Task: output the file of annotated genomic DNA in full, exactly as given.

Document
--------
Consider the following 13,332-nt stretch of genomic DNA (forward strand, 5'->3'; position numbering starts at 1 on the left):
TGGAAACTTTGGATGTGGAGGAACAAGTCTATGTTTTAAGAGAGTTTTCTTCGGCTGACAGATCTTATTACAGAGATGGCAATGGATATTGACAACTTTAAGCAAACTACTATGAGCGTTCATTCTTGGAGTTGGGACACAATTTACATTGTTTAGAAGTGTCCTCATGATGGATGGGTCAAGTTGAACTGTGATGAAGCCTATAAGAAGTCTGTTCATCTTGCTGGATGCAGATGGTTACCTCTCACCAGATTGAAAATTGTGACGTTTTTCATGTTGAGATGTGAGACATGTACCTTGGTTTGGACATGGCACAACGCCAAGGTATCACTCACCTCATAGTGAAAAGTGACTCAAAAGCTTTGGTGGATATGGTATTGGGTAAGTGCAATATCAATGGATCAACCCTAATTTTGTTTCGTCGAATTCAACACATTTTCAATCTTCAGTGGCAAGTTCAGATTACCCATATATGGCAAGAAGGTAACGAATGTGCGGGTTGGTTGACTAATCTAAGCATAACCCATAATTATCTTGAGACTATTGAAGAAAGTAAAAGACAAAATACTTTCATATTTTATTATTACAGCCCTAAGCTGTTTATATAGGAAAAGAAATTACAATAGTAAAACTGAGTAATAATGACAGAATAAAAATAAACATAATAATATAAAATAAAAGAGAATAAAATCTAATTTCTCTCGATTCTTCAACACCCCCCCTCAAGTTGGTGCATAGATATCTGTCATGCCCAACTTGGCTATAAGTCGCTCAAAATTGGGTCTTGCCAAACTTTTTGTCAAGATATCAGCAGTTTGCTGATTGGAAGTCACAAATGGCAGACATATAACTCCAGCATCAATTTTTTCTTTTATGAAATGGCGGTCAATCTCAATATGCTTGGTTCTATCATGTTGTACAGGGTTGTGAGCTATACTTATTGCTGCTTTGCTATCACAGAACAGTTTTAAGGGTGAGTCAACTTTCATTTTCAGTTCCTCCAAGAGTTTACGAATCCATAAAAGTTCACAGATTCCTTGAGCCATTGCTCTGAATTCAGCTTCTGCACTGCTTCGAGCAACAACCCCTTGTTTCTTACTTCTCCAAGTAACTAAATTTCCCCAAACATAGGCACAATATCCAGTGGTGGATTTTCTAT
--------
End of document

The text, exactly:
Consider the following 13,332-nt stretch of genomic DNA (forward strand, 5'->3'; position numbering starts at 1 on the left):
TGGAAACTTTGGATGTGGAGGAACAAGTCTATGTTTTAAGAGAGTTTTCTTCGGCTGACAGATCTTATTACAGAGATGGCAATGGATATTGACAACTTTAAGCAAACTACTATGAGCGTTCATTCTTGGAGTTGGGACACAATTTACATTGTTTAGAAGTGTCCTCATGATGGATGGGTCAAGTTGAACTGTGATGAAGCCTATAAGAAGTCTGTTCATCTTGCTGGATGCAGATGGTTACCTCTCACCAGATTGAAAATTGTGACGTTTTTCATGTTGAGATGTGAGACATGTACCTTGGTTTGGACATGGCACAACGCCAAGGTATCACTCACCTCATAGTGAAAAGTGACTCAAAAGCTTTGGTGGATATGGTATTGGGTAAGTGCAATATCAATGGATCAACCCTAATTTTGTTTCGTCGAATTCAACACATTTTCAATCTTCAGTGGCAAGTTCAGATTACCCATATATGGCAAGAAGGTAACGAATGTGCGGGTTGGTTGACTAATCTAAGCATAACCCATAATTATCTTGAGACTATTGAAGAAAGTAAAAGACAAAATACTTTCATATTTTATTATTACAGCCCTAAGCTGTTTATATAGGAAAAGAAATTACAATAGTAAAACTGAGTAATAATGACAGAATAAAAATAAACATAATAATATAAAATAAAAGAGAATAAAATCTAATTTCTCTCGATTCTTCAACACCCCCCCTCAAGTTGGTGCATAGATATCTGTCATGCCCAACTTGGCTATAAGTCGCTCAAAATTGGGTCTTGCCAAACTTTTTGTCAAGATATCAGCAGTTTGCTGATTGGAAGTCACAAATGGCAGACATATAACTCCAGCATCAATTTTTTCTTTTATGAAATGGCGGTCAATCTCAATATGCTTGGTTCTATCATGTTGTACAGGGTTGTGAGCTATACTTATTGCTGCTTTGCTATCACAGAACAGTTTTAAGGGTGAGTCAACTTTCATTTTCAGTTCCTCCAAGAGTTTACGAATCCATAAAAGTTCACAGATTCCTTGAGCCATTGCTCTGAATTCAGCTTCTGCACTGCTTCGAGCAACAACCCCTTGTTTCTTACTTCTCCAAGTAACTAAATTTCCCCAAACATAGGCACAATATCCAGTGGTGGATTTTCTAT